Kristina Arakelyan: As artists, we are part of society and have the privilege of addressing questions to our audience through our work


Photo: Chris O'Donovan

Kristina Arakelyan describes herself primarily as a composer, who also teaches and plays. 

How are sustainability and accessibility aspects present in your everyday work as a composer, artist and educator?

I am mindful of these issues in my day-to-day life. Within the higher education setting (where classroom management is not a central issue) and students now all have access to electronic devices, I often share QR codes for students to access, rather than providing paper handouts. I sell my music in PDF format and have also stopped buying paper copies of music wherever possible. The wonderful thing about my instrument, the acoustic piano, is that you can play for hours and hours without the need of anything else. This is how the bulk of my composing and practising work takes place.

In what ways do you think can music educators incorporate themes of sustainability into their teaching curriculum and classroom activities?

There are many ways to involve students in this important conversation, however active learning methods are particularly effective as they allow students to reflect and think creatively. The advantage of a music classroom over other subjects is that music has the power to commune and to influence. For example, teaching about sustainability by asking the students to write music, e.g. in the form of a protest song or a musical motto, is one approach. This method can be fruitful when approaching other themes, too. For example the Amnesty International education resources are wonderful and can be adapted to the music classroom.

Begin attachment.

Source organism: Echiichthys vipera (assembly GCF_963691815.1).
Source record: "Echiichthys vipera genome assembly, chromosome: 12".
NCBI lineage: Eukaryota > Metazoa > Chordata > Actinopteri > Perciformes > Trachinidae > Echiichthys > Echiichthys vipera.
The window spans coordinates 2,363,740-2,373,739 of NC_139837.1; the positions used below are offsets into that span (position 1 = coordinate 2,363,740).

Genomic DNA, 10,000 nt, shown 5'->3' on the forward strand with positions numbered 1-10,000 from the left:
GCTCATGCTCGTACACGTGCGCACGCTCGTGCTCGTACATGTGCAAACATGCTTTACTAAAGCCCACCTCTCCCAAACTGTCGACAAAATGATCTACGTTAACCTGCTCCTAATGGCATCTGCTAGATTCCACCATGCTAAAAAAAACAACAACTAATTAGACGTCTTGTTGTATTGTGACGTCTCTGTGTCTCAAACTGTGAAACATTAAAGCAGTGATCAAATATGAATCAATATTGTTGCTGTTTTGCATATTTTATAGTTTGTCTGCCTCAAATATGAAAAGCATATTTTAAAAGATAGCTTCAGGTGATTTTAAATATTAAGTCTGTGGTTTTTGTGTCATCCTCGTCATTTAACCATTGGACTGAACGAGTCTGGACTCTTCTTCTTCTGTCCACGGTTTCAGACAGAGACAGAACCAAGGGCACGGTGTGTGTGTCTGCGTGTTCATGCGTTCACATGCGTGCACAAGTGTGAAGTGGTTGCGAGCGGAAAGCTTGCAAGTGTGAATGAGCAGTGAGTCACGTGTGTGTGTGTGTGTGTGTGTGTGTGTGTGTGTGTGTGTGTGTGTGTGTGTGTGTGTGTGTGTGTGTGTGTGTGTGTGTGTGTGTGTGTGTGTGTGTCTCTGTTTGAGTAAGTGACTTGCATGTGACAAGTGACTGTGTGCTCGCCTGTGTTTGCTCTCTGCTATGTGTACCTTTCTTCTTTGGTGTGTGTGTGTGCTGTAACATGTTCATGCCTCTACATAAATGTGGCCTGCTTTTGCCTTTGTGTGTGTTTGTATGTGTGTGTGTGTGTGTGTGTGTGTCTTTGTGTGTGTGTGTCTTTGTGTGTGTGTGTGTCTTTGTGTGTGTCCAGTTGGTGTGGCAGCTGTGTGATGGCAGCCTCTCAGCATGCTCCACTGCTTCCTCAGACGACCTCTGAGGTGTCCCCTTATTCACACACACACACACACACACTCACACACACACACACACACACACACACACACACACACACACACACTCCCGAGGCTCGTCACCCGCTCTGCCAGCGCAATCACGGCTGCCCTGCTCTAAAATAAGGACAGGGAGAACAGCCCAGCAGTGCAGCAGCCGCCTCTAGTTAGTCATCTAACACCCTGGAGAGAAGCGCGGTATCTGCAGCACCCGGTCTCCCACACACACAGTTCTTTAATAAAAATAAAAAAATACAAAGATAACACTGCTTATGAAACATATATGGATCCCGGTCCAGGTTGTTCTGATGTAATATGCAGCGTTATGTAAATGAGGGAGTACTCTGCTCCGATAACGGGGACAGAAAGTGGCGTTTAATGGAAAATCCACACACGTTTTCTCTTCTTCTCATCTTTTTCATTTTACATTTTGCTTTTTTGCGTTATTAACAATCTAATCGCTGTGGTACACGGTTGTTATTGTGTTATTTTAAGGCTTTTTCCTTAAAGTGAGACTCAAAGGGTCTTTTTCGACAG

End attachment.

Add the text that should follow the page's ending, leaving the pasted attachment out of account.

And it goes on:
Sustainability encompasses not only environmental concerns but also issues of cultural preservation and social justice. How can artists or music educators address these broader aspects of sustainability?

In my keynote I will speak about some of the ways I have been involved with discussing these issues, e.g. in my chamber opera ‘Penelope: Seven Ways to Wait’, which addressed many current issues (written in 2022). As artists, we do not work in a vacuum – we are part of society and we have the privilege of addressing questions to our audience, directly or indirectly, through our work.

Do you believe that music can serve as a tool for raising awareness about environmental and social issues? If so, how can music or music education engage students in discussions about sustainability?

I often think about this question – can music influence the listener? It’s very clear that it can across all genres. Songs are a wonderful example of this as they incorporate a direct message through the lyrics and stir emotion through both the music and the words. Perhaps we have all had the experience of a song that is stuck in our head, and it won’t leave us! This is a wonderful example of the tangible power of music – it can stay with you for a long time. It’s no coincidence that music is used commercially to change our mood to calm us in certain circumstances, or excite us (e.g. in stores so that we spend more money!). Think of the sound of drums as soldiers marched to war or the collective power of singing together in choir or on the football field. Music influences us for sure, so thinking carefully about text and increasing the power of a piece with the combination of text and music about important social causes is great.